Monkey can never whiten its black palm, so the saying goes in Liberia. Juxtaposed to the country's political culture, this maxim can be rephrased as, "Liberian ruling class can hardly leave behind its ingrained tendency of ruthless loath for critical voice." And the maxim is resonating not only in Government's heavy-handed response to censures on its deportment but also in the callous treatment of perceived opponents by the security forces. These attitudes have come a long way from over a century of serial despotic rules and have caught up with the Sirleaf administration widely assumed to be the most rights-conscious regime in recent memory. Not only has the regime and its security apparatuses left bruises on activists and journalists, they also have become nearly notorious in their persistent threat to delve lethal blows on non-conformists. The recent incident flagged up in the statements of the head of the Executive Protection Service (EPS), which some pundits consider President Sirleaf's version of Taylor's ATU and Doe's SATU. The comments of the EPS boss have put Liberian journalists on edge, fuming with rage and militancy, thus prompting a meeting today on the matter. The Analyst reports.
Liberia's journalist association, the Press Union of Liberia, has sent out a trumpet call to all its members. The general membership meeting scheduled today is reportedly arranged to allow all journalists discuss President Ellen Johnson Sirleaf's security chief's life threatening and anti speech statement directed towards journalists on World Press Freedom Day.
At the celebration of the World Press Freedom Day on May 3 in Buchanan City, Grand Bassa County, one of the panelists invited to discuss relationship between the media and government security was President Sirleaf's chief body guard, EPS director Daniel Othello Warrick.
The occasion was held under the theme, "Safe to Speak Security, Freedom of Expression in all Media."
Warrick's official statement when the microphone was turned over to him was studded by threats and intimidation of journalists.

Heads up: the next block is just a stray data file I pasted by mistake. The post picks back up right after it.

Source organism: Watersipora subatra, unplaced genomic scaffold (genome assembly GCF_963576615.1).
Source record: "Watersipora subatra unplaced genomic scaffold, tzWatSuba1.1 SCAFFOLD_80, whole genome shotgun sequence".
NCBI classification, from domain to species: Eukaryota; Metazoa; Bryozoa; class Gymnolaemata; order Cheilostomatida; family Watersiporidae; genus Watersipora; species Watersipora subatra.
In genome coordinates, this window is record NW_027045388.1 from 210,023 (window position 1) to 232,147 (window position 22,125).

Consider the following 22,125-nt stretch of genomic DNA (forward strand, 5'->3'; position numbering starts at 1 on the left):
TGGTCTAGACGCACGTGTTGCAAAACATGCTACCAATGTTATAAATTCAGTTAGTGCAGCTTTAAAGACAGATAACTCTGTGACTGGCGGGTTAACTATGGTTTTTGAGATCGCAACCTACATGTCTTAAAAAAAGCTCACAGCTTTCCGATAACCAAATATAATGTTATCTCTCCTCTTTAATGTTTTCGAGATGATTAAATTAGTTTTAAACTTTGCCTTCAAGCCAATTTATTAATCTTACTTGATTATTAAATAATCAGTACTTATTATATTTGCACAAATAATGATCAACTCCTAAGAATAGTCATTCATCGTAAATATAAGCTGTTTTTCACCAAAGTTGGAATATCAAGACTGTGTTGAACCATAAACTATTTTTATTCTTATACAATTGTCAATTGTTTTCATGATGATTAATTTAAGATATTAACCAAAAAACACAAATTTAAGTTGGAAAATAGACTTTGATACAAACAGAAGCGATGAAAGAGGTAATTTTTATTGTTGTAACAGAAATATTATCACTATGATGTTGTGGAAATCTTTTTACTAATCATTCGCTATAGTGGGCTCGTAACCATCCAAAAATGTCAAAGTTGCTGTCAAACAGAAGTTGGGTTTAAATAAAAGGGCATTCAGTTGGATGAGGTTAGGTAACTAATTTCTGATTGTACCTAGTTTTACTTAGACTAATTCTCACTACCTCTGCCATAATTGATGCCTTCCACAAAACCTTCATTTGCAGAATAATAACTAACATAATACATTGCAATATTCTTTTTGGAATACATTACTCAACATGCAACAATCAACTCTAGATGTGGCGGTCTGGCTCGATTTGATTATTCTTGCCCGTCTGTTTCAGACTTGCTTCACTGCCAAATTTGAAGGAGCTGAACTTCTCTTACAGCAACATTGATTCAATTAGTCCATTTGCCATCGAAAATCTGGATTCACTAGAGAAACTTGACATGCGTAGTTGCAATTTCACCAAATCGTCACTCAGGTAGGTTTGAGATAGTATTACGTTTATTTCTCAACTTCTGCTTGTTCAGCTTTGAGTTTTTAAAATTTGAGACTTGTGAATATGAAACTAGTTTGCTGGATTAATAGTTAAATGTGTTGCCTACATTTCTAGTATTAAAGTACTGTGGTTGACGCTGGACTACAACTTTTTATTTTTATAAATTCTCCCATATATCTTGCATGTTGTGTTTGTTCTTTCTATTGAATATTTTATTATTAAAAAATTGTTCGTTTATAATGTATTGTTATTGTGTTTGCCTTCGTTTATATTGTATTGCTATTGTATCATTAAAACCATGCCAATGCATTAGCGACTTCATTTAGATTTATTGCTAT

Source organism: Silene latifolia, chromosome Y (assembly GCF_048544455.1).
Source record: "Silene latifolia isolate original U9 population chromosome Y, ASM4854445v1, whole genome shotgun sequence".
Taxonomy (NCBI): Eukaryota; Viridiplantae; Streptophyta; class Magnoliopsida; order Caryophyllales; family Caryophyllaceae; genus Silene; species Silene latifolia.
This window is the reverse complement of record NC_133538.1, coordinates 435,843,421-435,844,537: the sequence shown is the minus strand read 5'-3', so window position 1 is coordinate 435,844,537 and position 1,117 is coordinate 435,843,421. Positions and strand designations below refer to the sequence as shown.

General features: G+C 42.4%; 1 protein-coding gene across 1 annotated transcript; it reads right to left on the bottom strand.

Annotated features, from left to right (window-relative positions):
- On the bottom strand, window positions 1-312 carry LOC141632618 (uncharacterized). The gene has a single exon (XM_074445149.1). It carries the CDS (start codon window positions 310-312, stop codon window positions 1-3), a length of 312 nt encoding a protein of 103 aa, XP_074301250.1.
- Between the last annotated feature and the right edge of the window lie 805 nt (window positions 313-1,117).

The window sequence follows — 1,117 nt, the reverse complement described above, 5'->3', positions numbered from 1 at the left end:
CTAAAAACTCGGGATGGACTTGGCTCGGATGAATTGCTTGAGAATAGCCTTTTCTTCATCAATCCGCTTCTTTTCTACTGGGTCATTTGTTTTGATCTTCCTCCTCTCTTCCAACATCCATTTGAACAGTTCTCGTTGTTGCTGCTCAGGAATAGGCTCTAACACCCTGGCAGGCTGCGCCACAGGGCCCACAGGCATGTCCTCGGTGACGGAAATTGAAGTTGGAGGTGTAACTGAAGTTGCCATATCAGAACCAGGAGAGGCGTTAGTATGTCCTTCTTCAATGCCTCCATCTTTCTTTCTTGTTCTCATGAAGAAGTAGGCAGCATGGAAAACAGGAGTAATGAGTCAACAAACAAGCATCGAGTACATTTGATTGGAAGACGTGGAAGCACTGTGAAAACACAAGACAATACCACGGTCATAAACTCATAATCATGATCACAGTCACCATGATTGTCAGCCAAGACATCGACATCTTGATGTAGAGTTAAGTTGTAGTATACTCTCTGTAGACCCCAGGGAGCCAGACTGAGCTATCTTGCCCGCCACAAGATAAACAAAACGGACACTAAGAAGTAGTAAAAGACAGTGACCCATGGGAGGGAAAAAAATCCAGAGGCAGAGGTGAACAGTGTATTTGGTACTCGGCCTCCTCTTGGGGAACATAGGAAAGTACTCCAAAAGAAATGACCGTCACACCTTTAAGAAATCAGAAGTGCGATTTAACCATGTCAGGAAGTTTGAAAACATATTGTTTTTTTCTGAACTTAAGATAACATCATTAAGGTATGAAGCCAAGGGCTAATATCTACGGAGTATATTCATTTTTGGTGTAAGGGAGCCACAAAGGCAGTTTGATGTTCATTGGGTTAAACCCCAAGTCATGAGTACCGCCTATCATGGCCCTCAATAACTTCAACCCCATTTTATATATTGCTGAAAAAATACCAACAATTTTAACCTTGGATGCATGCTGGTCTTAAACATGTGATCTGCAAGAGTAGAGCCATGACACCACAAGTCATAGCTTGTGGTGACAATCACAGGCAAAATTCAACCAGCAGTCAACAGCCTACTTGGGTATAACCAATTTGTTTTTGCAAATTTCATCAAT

"Be careful in questioning the integrity of Liberians. Be careful because you have your pen and we have our guns," Warrick said leaving the audience to wonder whence comes the provocation triggering his comments.
Then he continued: "If you incriminate the character or integrity of Liberians like myself, we would come after you. Democracy has limitation. We want to assure you and to register here and the rest of the Press Union that the level of freedom you have has limitation.
Warrick further asserted, with boos from the audience: "It does not go beyond the emblem of Liberia, the President. The Protection of the President remains the sole responsibility of the EPS. When you get detail that comes into the affairs of the EPS, that requires information about presidential movements, presidential activities, we consider that as intrusion into the safety of the president. And anyone does that the EPS has the right to arrest you without warrant. Do not pass that border."
Amid the murmurs and boos, Warrick yelled on the top of his voice, saying: "Some of you, not all of you, are terrorists.
Warrick's comments have generated reactions from many quarters, with media practitioners divided on what the response of journalists should be. Others are calling for a news blackout on the office of the president since it has not said anything about the Warrick statement, and others are recommending a lawsuit.
But a PUL release said the meeting is expected to generate a decisive and collection response to the venom released by the Director of the Executive Protection Service, Mr. Othello Warrick on the media.
While urging journalists to remain stead fast in the discharge of their trade, PUL President Quaqua says the Liberian media needs some solidarity action that will send a clear message to government to end impunity against the media.
The meeting will take place at the Union's headquarters on Clay Street in Monrovia, beginning at 12 noon.